Tuesday, January 14, 2014

Rain Day

It's raining lightly with high tide still to come, but not far off.  The wind is light as I start the portage, shouldering my canoe and looking out at the waters as I walk and seeing small waves without any white on the peaks.  I decide to paddle down to Gulf Pond, having not been there in a very long time.

The wind is out of the south and light as it is, the eight miles of open water gives it time and energy to build a small onshore wave.  Near shore, near the safety of shore that I paddle in during winter, the wave is a messy chop no more than a foot high, but constantly irregular in shape and size.  As I near Pond Point, the shore becomes a seawall.  It is a neighborhood known as Point Beach, but this is a name given to it by people who look out from land.  From the water, in a small canoe, it is just a seawall and the registered name fits poorly.  The onshore waves come in at an angle and echo back off of the wall at an equal and opposite angle.  Waves add, peaks double and wave troughs descend twice as normal, and there is everything in between, and there is no weather side to watch because the waves come from all directions.  Clapotis - the omnidirectional jumble.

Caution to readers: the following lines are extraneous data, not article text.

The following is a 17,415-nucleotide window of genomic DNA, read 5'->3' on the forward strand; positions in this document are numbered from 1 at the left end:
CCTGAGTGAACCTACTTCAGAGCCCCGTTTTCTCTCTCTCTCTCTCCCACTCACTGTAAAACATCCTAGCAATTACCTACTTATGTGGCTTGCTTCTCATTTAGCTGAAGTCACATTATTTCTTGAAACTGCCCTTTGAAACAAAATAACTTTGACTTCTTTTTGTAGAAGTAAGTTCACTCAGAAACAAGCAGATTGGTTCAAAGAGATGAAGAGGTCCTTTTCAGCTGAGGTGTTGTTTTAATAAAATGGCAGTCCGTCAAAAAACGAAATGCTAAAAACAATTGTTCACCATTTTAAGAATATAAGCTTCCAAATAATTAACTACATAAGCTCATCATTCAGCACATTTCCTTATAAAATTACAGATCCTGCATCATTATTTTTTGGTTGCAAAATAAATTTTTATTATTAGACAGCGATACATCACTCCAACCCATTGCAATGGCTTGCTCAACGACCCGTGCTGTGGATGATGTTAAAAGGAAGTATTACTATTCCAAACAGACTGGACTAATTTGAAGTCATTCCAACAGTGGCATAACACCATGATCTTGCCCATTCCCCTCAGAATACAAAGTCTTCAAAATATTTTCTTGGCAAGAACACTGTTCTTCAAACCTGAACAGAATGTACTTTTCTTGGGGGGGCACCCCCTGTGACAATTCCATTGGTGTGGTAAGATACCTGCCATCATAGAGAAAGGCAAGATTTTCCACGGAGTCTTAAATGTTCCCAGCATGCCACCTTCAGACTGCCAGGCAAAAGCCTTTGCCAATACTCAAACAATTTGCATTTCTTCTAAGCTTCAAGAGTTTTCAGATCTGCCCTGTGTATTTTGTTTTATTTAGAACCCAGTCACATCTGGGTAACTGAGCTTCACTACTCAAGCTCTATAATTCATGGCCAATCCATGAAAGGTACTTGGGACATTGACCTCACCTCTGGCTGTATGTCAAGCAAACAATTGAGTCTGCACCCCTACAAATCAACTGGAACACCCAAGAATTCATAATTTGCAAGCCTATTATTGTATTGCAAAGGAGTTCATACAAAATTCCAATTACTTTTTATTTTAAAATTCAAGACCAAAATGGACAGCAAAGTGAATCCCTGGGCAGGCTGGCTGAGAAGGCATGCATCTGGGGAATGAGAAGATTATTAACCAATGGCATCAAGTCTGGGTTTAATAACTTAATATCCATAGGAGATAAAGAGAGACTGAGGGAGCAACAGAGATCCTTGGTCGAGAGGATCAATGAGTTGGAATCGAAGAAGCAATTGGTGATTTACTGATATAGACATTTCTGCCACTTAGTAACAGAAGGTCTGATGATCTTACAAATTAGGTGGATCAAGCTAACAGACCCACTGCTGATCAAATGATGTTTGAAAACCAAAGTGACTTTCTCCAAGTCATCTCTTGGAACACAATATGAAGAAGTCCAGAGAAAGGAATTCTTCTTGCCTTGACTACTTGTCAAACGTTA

I round Pond Point into Calf Pen Bay and the waters mellow into simple foot high waves out of the south.  I follow the shore around the bay in its relative kindness, the rain still light and steady, but I rethink the trip to Gulf Pond.  There will be more chop around the next point and it is slow steady work paddling in such stuff.

I turn back at the south end of the bay, stopping for a moment in the mouth of Calf Pen Creek.  The tide is still flooding and the clearance under the bridge is barely enough, so I exit the creek not wanting to be stuck up there waiting for the water to drop (I could portage out, but I'd probably have to cross private property to do so). 

I spot a loon in the bay as I head south. 
I find three male long tailed ducks off of Pond Point.

The clapotis is still having its fun when I get to the seawall, but beyond that the sea has calmed some as the wind is either dropping or shifting direction.  It tempts me to stay out.  I resist.

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